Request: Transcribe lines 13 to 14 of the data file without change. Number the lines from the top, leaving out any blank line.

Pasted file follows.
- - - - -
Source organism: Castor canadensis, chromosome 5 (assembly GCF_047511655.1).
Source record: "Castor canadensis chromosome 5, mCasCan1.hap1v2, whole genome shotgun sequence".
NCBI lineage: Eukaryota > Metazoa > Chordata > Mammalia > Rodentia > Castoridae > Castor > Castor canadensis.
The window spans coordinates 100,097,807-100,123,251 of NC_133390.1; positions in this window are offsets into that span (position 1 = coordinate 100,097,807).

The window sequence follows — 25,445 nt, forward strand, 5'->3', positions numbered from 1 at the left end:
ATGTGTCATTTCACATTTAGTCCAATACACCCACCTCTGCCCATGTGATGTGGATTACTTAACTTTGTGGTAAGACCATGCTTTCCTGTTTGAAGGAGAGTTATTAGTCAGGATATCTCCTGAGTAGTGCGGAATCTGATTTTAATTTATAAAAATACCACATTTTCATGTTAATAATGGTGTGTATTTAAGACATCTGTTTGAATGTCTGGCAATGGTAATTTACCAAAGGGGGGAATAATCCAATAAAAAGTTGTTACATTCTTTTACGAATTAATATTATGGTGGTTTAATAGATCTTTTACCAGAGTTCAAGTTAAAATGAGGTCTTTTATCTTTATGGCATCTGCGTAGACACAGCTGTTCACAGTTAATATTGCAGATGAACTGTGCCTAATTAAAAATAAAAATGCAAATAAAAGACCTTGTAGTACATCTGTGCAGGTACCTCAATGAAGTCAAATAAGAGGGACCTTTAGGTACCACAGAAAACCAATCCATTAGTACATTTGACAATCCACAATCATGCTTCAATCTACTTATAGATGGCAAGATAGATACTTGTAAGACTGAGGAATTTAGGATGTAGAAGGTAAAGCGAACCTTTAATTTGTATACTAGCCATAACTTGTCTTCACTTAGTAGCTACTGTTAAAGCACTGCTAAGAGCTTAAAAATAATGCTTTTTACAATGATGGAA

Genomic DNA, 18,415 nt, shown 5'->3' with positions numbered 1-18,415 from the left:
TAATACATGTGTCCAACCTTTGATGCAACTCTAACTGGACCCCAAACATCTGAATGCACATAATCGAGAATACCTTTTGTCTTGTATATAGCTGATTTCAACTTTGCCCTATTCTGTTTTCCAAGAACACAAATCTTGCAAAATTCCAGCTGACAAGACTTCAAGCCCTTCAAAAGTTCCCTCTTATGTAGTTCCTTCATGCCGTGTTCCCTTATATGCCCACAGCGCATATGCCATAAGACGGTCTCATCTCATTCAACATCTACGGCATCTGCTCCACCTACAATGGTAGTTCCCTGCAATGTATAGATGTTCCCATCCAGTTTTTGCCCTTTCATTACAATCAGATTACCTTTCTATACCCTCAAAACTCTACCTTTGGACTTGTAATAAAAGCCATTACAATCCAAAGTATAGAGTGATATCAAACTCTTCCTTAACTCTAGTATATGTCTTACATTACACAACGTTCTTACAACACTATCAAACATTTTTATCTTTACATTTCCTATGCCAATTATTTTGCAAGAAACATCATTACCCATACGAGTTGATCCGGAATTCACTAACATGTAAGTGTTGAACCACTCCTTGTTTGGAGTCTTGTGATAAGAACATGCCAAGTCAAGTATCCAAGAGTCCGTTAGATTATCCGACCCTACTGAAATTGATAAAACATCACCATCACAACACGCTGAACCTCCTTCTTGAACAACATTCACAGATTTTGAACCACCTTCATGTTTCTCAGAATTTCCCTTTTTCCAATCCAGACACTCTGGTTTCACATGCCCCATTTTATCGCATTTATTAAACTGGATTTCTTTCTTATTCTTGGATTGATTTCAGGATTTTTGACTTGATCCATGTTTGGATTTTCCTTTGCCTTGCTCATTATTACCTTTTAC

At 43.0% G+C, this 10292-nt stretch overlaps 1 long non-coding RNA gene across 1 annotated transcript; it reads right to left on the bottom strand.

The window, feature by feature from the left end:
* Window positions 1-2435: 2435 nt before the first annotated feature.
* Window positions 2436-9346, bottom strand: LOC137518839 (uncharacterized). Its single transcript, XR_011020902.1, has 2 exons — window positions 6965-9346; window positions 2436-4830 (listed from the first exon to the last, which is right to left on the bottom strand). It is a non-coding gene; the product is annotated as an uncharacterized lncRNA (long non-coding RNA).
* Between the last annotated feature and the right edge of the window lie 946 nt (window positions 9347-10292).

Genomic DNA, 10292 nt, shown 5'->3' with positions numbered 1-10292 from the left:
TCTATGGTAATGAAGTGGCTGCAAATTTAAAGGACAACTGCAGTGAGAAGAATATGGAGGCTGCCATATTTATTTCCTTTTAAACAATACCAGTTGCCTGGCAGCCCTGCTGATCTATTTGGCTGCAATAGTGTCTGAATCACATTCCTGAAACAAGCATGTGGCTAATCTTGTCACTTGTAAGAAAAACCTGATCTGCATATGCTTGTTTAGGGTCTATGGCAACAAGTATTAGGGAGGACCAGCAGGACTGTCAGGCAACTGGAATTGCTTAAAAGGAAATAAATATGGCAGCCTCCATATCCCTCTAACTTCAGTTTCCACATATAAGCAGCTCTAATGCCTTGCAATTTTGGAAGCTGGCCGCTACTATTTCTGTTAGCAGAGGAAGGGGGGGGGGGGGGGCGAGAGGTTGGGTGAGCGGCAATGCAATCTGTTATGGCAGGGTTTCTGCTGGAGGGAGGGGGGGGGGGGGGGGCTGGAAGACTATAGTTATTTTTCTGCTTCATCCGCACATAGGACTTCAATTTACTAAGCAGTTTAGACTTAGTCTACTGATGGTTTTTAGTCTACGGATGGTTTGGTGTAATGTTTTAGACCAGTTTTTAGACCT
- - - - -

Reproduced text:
* Between the last annotated feature and the right edge of the window lie 946 nt (window positions 9347-10292).

Genomic DNA, 10292 nt, shown 5'->3' with positions numbered 1-10292 from the left: